Susan Brantley receives top geochemistry award from American Chemical Society

UNIVERSITY PARK, Pa. — Susan Brantley, Distinguished Professor of Geosciences and director of Penn State’s Earth and Environmental Systems Institute, has received the American Chemical Society's 2017 Geochemistry Division Medal.

The award is the top prize in geochemistry given by the ACS and is reserved for researchers who have made outstanding accomplishments in that field.

In selecting Brantley, the society praised her superior work in Earth surface processes, as well as her ability to lead and mentor students and junior scientists, and her service to the scientific community.

“Her highly influential work on the kinetics of mineral-fluid interactions and weathering rates of natural systems, for example, has truly and profoundly changed our understanding of geochemical systems,” the society wrote.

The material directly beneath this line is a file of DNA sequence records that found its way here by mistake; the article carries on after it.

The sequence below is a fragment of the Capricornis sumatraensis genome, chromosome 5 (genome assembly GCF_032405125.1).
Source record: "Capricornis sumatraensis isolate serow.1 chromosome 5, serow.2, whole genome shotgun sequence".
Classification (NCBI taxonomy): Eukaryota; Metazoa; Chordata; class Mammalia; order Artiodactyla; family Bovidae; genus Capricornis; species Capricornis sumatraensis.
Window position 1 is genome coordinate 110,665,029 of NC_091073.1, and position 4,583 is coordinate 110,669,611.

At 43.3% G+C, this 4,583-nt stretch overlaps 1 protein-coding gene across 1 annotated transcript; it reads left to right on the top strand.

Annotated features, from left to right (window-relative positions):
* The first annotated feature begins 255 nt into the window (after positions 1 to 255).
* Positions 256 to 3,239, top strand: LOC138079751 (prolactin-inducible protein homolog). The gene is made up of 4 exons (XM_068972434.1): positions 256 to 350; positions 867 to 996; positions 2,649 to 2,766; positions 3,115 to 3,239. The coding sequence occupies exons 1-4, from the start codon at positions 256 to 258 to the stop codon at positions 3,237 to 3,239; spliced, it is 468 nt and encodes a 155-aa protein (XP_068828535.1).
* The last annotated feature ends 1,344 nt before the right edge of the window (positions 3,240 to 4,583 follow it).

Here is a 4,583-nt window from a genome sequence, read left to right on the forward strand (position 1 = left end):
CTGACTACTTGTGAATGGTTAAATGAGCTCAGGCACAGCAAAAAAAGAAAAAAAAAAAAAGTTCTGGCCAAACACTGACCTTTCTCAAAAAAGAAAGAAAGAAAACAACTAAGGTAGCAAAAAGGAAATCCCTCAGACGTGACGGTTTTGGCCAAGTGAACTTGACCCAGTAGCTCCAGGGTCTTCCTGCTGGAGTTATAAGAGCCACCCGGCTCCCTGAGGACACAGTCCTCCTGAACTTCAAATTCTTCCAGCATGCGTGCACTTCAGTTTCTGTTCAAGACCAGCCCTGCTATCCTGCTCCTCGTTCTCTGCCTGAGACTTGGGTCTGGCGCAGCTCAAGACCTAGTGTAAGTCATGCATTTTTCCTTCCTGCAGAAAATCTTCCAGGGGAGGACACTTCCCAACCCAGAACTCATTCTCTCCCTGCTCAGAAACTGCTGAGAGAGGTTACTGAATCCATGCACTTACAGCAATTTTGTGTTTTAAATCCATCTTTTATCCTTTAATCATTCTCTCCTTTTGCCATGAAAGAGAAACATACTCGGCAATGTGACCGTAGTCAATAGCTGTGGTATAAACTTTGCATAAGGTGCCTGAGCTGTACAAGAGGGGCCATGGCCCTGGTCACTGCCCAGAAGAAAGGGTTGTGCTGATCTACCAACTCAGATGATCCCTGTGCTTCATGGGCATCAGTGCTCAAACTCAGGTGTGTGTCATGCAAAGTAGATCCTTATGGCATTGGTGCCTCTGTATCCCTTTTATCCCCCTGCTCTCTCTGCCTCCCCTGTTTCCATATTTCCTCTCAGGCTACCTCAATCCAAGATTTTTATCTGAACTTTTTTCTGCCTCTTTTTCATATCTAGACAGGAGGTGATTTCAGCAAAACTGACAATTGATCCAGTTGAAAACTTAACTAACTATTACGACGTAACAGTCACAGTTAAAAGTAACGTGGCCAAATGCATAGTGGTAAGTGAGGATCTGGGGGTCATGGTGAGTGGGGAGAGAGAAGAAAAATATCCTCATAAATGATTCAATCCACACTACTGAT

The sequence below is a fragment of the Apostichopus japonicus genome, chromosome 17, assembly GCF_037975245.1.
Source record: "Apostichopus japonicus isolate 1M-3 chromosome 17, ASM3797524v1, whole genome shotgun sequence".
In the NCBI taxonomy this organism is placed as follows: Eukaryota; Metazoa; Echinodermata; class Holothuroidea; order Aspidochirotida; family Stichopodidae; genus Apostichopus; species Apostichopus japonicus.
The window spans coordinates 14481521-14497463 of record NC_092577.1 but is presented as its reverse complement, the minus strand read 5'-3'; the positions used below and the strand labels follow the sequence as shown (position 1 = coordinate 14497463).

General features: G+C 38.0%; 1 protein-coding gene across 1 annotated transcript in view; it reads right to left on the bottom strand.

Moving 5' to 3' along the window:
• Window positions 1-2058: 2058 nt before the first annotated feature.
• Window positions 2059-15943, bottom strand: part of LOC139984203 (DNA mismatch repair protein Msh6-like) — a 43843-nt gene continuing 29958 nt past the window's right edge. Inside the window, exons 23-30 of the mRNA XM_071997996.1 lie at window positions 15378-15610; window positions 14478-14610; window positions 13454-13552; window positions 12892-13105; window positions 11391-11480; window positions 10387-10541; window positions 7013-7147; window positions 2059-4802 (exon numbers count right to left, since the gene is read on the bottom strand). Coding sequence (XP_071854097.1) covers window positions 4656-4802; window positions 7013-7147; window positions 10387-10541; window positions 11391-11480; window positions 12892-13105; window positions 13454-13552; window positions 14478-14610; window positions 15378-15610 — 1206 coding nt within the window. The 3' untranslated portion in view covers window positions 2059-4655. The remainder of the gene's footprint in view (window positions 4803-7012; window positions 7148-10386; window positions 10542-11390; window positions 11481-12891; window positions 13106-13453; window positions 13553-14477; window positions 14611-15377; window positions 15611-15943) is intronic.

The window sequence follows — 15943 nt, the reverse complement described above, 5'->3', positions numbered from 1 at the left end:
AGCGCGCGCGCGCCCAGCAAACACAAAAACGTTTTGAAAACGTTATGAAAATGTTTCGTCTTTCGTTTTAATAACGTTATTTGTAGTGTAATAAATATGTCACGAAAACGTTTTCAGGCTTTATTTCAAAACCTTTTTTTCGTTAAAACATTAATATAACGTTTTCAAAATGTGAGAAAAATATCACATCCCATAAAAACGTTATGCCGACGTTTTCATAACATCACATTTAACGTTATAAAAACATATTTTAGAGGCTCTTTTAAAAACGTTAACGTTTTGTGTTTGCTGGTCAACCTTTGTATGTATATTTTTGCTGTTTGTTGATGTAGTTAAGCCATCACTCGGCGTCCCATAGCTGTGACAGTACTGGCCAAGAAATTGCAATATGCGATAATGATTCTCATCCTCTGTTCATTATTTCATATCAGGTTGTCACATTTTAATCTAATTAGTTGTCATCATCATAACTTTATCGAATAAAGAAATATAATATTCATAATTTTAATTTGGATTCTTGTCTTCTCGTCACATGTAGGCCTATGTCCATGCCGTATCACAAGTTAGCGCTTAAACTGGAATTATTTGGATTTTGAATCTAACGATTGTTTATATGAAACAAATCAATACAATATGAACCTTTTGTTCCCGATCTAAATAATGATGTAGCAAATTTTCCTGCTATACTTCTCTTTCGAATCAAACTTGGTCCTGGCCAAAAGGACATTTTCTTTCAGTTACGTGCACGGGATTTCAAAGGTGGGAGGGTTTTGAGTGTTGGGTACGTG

Brantley is a leader in critical zone science, the study of the chemical and geological processes that shape and transform the thin layer from the deepest groundwater to the tallest vegetation, and in the study of water quality issues related to shale gas development in Pennsylvania.

Her research has been supported by the National Science Foundation, the U.S. Department of Energy, and NASA. She is the lead principal investigator of the Susquehanna Shale Hills Critical Zone Observatory, which is located near the University’s Stone Valley Recreation Area and is part of the NSF-supported Critical Zone Observatory network.

Last Updated October 18, 2016